Hikaru Nakamura qualifies for the 2022 Candidates Tournament

His streaming schedule may be disrupted, but it’s for the benefit for all chess fans.

Image via GMHikaru

Though it seemed like the most popular chess streamer in the world was beginning to leave the world of classical chess behind, Nakamura’s wildcard invitation to the FIDE Grand Prix 2022 event turned out to be a smashing success, with the North American player earning a coveted spot in the Candidates Tournament after winning Group A of Leg 3.

The group stage that decided everything

Though the entire playoff bracket is still left to be played, and some of the four groups still have tiebreaker matches to go to determine their winners, the combination of results we’ve seen so far has already confirmed which two players will top the FIDE Grand Prix 2022 standings: Richárd Rapport and Hikaru Nakamura will be the ones making it to the Candidates Tournament, a prestigious eight-player round-robin event that will determine Magnus Carlsen’s next challenger for the world championship title.

The Grand Prix features three separate mini-tournaments, with each invited player getting a chance to play in two of them. This means most of the math was already settled heading into this event, and it was clear the winner of the “group of death”, Group A, would have a great chance at clinching the second qualifying spot. Hikaru Nakamura won the first leg with Levon Aronian as runner-up; they also had to contend with Andrey Esipenko, the second-placed finisher of Leg 2. With only the winner qualifying from groups, two of these three players would see their chances go up in smoke before the event even concluded.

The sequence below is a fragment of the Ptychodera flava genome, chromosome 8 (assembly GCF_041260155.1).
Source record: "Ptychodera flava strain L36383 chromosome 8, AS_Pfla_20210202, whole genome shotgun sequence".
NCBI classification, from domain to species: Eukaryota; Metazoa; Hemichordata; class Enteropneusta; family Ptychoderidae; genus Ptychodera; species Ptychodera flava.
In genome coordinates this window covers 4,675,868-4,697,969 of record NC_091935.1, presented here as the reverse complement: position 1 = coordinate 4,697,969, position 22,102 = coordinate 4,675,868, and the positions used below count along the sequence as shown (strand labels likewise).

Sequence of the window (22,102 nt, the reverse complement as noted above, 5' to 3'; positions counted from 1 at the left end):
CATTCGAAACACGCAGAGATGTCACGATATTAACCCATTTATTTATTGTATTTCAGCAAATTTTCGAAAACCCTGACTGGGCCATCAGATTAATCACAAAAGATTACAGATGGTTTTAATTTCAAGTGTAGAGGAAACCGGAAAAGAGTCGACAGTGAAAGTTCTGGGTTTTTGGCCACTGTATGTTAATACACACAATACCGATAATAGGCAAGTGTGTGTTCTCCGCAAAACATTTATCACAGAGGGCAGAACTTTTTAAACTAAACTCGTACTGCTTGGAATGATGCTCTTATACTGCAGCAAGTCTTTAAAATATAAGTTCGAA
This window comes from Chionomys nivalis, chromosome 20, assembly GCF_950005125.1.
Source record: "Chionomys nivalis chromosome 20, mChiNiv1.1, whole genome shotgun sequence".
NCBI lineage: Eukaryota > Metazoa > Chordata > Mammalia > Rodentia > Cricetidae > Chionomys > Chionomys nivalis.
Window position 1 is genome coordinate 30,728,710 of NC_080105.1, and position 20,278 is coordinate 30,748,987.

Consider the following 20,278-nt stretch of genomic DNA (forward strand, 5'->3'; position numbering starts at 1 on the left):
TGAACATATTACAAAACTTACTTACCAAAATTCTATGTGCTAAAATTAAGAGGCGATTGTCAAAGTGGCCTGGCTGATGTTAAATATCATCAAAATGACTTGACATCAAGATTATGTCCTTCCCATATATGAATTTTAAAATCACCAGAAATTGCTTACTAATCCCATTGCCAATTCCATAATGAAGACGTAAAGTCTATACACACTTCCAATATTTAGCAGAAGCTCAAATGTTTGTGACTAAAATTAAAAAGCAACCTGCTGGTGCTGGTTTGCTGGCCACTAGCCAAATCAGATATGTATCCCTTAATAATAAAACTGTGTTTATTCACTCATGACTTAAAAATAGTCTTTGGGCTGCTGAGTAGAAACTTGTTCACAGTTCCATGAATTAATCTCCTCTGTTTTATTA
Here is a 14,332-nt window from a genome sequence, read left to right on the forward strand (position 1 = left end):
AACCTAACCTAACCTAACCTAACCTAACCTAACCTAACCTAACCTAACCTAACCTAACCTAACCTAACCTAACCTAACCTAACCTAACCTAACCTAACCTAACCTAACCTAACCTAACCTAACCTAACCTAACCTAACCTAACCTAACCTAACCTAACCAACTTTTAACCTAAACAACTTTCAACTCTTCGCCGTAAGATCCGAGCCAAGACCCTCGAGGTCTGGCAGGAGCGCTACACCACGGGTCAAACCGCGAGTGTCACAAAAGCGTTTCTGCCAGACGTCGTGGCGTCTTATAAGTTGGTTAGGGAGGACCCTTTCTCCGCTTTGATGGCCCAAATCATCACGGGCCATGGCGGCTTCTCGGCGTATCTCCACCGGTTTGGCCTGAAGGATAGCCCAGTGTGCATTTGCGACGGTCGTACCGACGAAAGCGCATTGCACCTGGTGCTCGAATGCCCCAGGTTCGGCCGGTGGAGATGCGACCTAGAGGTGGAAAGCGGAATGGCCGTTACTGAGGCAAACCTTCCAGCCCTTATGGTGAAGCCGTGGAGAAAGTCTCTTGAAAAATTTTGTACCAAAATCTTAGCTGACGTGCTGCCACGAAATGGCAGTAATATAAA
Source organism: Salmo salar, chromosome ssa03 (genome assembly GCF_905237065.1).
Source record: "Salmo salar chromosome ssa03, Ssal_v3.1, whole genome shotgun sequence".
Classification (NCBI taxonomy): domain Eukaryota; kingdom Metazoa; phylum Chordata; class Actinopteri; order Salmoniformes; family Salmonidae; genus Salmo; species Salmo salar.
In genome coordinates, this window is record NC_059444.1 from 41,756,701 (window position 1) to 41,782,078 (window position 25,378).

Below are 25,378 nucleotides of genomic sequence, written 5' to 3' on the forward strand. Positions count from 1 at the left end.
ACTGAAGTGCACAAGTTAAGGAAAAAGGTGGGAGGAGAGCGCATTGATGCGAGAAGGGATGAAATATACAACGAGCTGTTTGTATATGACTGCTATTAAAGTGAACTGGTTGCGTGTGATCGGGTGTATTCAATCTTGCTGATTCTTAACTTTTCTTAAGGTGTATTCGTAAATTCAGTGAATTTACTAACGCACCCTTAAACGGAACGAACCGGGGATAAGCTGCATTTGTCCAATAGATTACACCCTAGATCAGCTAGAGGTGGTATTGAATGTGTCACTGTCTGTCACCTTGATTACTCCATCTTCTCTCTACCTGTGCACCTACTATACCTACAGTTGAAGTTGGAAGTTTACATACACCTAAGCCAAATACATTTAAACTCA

Ultimately, Nakamura pulled off a set of miracles to top the group after losing to his most direct rival Levon Aronian in the second round. Winning the rematch, he went on to score a full point from losing positions on two separate occasions, pipping his rivals to the post with a 3.5/6 scoreline in a closely contested group. On the final day he defeated Andrey Esipenko with the Black pieces, while Aronian lost to Grigoriy Oparin.

Esipenko resigned after 38. Rxf6 – screengrab via lichess.org

This surprising set of results effectively ended Leg 3 as a competition for the Candidates spot. As it turns out, the results in the other group meant all other potential contenders fell by the wayside: Nakamura’s Leg 1 victory plus his playoff qualification here gave him an unassailable lead over the rest of the competition. Though the playoff brackets will still be played out for the prestige, the money, and the rating points, the biggest questions were already answered.

A Cinderella story?

For chess fans around the world, Nakamura’s success offers a unique way to experience the Candidates Tournament. For one, the North American GM has clearly become extremely dangerous because he feels like he has nothing to lose, leaving behind a lot of the psychological baggage that burdened him over the past decade of competitive high-level chess.

He’s also created regular video content around his games, discussing the matches in great detail in long-form analysis content that offers unparalleled insight to viewers about the up-to-date thoughts of one of the strongest players in the scene in a high-stakes situation. If he keeps this up for the Candidates, it could further fuel the growth of online interest in top-level competitive chess.

There’s also the spicy side plot about Nakamura semi-jokingly offering his spot to Ding Liren should he win, but right now it looks like the Chinese Grandmaster might make it to the Candidates after all, without taking him up on this.

One spot left to go

Even with the entire Grand Prix Leg 3 playoff bracket still left to play, the only real intrigue about the Candidates tournament remains whether Ding Liren can clinch the newly opened-up spot after Karjakin’s ban.

The Chinese player is the frontrunner for the position of the highest-rated non-qualified player on the world rankings, but he needs to play a lot of standard time control games by the end of May to become eligible. If he misses the mark or loses too many rating points in the process, Levon Aronian or (more likely) Wesley So may still find a way to the Candidates. At the time of writing, Ding Liren is 2/2 at the 19th Asian Championships qualifiers, pushing him back to #2 in the world rankings.